Your weekly issue is 9
now FREE on iPad
Essential clinical info by medical professionals
BONUS FEATURES exclusive to iPad
Presentations of foot injury in diabetes
This Practice Nurse Clinical Update explores common foot problems seen in diabetes, and how managing fissures, calluses, puncture wounds and burns can prevent ulceration.
AS THE proportion of general practice patients diagnosed with diabetes increases, it is important to be alert to the complications of diabetes, their detection and management.
Currently, 3.6% of the adult population has diabetes.1 Prevalence is higher among older patients, indigenous Australians, those born overseas and those from lower socioeconomic backgrounds.
The inclusion of diabetic foot assessment in the annual cycle of care has the potential to improve the early detection of foot problems, reducing the incidence of foot ulcers and amputations.
This article follows an Update on the prevention of foot ulcers in people with diabetes which appeared in the April 2009 issue of Medical Observer Practice Nurse.
It described foot assessment, foot care education and outlined appropriate footwear.
The current article addresses some common foot problems that can lead to foot ulceration in diabetes which may present during routine foot assessment or at other times.
The treatment of such conditions is a key strategy in the management of the diabetic foot as described by the International Diabetes Federation’s International Working Group on the Diabetic Foot (IWGDF).
That strategy includes the following measures2:
1. Regular inspection and examination of the at-risk foot
2. Identification of the at-risk foot
3. Education for patients, family and healthcare providers
4. Appropriate footwear
5. Treatment of non-ulcerative foot pathology.
The significance of prompt identification and treatment of foot problems is best appreciated by understanding why foot ulcers occur. In most cases, the patient has lost protective sensation in their feet as a result of peripheral neuropathy and suffered a minor foot problem or injury that went unnoticed (and untreated).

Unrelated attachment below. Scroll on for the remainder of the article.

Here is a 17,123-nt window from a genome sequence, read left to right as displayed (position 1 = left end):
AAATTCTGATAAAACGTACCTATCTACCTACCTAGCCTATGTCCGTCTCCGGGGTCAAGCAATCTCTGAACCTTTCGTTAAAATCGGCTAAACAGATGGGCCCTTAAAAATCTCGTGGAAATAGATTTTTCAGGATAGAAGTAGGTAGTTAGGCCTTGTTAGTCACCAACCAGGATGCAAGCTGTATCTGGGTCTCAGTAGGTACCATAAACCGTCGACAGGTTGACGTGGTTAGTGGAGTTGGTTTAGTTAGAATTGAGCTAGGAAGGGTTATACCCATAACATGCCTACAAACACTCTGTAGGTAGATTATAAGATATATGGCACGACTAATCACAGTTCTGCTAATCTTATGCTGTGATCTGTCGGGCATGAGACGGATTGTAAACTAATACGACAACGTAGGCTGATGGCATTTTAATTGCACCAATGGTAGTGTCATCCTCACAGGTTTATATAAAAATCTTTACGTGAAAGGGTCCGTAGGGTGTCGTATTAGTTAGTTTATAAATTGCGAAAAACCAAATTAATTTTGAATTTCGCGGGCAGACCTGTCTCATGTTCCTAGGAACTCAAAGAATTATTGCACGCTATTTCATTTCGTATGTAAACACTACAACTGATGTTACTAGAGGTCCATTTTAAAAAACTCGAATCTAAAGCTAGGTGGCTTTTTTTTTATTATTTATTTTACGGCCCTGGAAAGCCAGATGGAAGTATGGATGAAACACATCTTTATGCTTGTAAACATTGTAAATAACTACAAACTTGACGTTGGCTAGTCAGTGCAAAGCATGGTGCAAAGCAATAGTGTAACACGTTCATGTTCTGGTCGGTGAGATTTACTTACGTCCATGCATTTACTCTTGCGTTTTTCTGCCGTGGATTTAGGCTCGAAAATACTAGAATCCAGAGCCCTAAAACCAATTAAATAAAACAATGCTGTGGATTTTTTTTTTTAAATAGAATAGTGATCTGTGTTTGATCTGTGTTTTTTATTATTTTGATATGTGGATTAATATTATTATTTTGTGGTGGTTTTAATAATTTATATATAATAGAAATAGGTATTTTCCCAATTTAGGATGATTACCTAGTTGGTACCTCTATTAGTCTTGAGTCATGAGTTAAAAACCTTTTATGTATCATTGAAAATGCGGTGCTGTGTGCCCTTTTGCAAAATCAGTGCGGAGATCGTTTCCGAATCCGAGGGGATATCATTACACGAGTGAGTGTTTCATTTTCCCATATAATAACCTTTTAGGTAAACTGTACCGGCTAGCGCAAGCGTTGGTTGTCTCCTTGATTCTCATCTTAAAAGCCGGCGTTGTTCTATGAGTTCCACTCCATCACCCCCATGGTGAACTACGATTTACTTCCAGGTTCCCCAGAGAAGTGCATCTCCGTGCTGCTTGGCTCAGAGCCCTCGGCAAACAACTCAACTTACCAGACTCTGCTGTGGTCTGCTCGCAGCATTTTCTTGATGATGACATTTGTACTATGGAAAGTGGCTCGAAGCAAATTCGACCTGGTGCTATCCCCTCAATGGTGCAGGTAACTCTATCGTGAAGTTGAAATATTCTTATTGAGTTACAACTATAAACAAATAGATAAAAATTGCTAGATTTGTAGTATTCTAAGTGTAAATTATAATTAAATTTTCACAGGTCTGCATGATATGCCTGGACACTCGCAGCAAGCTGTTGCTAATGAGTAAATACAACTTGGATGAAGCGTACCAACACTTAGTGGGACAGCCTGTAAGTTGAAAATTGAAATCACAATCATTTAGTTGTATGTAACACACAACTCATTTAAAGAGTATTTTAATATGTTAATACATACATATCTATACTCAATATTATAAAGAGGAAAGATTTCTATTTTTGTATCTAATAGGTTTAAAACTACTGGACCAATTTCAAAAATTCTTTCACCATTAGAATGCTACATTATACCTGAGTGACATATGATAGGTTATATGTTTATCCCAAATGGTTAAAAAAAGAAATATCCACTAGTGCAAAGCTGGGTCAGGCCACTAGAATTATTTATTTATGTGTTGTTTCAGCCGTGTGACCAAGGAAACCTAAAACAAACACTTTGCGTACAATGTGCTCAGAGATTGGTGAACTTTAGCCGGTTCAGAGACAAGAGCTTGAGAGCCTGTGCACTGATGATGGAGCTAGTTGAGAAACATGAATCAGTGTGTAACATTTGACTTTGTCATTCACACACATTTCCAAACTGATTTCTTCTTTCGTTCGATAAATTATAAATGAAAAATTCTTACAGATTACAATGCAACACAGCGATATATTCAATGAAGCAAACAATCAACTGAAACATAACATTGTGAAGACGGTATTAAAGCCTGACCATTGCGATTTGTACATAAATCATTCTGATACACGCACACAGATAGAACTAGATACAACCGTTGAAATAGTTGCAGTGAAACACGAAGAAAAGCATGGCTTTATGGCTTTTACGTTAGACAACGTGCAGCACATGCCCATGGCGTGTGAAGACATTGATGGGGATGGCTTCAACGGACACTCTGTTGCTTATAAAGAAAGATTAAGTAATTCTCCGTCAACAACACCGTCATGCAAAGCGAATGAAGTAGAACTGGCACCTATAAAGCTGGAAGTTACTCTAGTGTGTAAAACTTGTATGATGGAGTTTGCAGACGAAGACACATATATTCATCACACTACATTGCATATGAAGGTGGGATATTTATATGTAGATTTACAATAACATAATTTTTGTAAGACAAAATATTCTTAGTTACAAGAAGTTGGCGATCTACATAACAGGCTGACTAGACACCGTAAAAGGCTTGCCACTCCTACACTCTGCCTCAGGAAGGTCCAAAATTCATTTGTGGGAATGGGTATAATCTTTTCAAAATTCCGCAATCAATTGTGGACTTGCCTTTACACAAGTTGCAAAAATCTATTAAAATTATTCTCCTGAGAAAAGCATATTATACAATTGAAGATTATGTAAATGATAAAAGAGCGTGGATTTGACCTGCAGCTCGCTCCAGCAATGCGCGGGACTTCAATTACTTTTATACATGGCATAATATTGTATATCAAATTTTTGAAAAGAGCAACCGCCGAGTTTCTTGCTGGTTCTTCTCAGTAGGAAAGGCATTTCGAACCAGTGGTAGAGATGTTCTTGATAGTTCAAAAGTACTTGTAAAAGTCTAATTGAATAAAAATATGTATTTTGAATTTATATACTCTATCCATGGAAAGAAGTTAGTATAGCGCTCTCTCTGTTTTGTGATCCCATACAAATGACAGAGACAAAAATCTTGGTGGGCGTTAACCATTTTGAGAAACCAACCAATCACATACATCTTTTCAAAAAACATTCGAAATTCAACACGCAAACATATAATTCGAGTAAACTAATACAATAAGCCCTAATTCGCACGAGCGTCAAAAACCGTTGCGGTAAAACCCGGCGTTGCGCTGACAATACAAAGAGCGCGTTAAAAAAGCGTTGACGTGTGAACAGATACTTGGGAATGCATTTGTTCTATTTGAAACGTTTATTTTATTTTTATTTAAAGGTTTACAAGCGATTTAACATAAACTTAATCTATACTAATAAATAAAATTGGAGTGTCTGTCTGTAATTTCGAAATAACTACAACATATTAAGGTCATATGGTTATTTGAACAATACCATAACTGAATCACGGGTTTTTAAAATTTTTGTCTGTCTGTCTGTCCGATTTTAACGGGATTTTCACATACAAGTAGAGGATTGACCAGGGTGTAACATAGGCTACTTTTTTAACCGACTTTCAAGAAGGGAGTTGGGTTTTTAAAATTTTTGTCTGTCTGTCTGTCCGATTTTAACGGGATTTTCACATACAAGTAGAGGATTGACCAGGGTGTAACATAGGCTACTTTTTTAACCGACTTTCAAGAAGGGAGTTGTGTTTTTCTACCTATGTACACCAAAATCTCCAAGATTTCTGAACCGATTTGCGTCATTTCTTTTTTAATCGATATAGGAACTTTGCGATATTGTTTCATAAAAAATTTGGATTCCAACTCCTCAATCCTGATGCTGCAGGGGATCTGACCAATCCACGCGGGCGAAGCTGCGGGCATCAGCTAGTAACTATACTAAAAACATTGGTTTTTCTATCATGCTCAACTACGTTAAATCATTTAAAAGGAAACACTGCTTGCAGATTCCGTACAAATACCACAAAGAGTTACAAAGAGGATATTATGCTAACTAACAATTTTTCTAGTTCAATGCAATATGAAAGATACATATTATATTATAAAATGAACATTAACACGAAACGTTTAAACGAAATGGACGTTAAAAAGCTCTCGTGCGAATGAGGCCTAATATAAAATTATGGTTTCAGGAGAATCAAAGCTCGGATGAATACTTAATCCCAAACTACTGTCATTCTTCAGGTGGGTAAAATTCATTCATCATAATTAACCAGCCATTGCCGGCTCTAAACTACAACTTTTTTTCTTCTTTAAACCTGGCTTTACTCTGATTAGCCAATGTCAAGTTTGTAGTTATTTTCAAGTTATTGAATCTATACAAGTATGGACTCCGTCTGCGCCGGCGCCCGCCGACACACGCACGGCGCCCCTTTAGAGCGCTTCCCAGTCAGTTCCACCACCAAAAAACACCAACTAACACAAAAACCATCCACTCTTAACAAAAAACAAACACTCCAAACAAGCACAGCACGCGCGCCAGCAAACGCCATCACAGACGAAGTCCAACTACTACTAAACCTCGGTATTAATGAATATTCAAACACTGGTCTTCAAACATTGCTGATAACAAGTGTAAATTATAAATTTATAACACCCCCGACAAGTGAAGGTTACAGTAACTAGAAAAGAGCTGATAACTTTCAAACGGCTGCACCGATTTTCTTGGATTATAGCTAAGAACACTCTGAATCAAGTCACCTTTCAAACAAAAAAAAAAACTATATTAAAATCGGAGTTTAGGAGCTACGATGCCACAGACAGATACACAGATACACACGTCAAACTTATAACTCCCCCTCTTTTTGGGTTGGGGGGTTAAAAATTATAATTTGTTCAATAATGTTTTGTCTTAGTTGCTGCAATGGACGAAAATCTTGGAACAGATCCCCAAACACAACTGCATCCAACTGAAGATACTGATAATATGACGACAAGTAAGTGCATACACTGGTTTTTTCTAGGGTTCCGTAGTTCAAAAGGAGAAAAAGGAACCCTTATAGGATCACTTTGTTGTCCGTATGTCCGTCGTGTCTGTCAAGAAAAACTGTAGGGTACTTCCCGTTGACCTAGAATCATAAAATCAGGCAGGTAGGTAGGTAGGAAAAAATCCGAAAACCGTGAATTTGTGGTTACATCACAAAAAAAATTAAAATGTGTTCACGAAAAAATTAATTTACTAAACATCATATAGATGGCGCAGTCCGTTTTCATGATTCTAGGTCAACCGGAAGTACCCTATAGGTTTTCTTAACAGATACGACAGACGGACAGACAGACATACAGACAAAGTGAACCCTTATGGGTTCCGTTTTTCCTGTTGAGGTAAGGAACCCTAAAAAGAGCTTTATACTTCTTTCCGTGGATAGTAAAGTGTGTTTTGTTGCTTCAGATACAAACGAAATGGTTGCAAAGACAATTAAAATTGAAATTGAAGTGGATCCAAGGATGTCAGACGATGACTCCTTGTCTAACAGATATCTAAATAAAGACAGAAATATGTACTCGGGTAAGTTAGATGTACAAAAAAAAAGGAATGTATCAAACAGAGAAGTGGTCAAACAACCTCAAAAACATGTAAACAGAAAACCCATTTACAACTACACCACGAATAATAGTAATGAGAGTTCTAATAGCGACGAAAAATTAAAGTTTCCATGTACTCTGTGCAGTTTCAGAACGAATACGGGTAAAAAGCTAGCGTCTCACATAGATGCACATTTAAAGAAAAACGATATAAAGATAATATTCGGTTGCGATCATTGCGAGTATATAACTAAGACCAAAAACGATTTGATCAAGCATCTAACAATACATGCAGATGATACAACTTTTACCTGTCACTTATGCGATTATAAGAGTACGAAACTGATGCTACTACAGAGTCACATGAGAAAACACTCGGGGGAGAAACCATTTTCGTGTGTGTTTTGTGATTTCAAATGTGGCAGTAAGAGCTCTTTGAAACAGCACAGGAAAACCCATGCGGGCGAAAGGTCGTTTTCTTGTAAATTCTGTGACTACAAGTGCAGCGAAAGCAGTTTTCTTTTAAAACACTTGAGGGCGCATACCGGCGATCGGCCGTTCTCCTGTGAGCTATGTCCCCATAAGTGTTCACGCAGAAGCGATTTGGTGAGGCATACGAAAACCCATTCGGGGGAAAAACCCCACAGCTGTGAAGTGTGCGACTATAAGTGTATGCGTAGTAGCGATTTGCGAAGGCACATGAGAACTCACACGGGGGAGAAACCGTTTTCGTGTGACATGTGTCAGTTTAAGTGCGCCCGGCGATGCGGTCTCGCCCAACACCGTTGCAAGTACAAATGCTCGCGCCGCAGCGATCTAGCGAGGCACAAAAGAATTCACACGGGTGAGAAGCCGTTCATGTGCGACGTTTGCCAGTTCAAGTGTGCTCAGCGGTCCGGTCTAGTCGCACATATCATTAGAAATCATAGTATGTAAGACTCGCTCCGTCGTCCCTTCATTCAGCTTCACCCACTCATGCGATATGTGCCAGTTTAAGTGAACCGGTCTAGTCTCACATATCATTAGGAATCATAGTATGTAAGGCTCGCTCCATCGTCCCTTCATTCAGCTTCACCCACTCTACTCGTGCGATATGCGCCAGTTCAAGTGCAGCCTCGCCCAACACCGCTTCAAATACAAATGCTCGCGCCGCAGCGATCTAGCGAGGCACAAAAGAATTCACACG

Even when detected by the patient, an absence of pain may convince them the injury is not serious. It is therefore typical for patients with sensory loss to present late. Unfortunately, this is associated with worse outcomes, as chronic wounds are slower to heal and more likely to have deep infection.
It is worth reiterating that people with diabetes who have loss of sensation must be encouraged to examine their feet daily. and seek help from their healthcare professional for any foot problem, even if it is painless.
Figure 1: An ulcerated heel fissure.
Types of foot problems
1. HEEL FISSURES
Anhidrosis (dry skin) of the feet can be a manifestation of peripheral neuropathy in people with diabetes. The autonomic nerve dysfunction reduces sweating, which together with the effect of non-enzymatic glycosylation of skin renders the feet dry, hard and predisposed to fissures.3,4
Fissures most commonly present on the heels where the skin is often callused from pressure (see Figure 1).
Preventing heel fissures
Strategies to prevent heel fissures include:
• Daily application of moisturising creams or “heel balms” that contain urea, which increases the moisture uptake of the skin.
• Wearing shoes that enclose the heels, which helps support the heel fat pad.
Bleeding heel fissures
A fissure extending to the dermis (bleeding) must be treated as a wound. Any callus associated with the fissure will need to be debrided and the wound cleaned with normal saline.
The wound should be covered with a soft, non-adherent, permeable dressing, such as a foam dressing, which should be changed every 1-3 days until the wound is healed.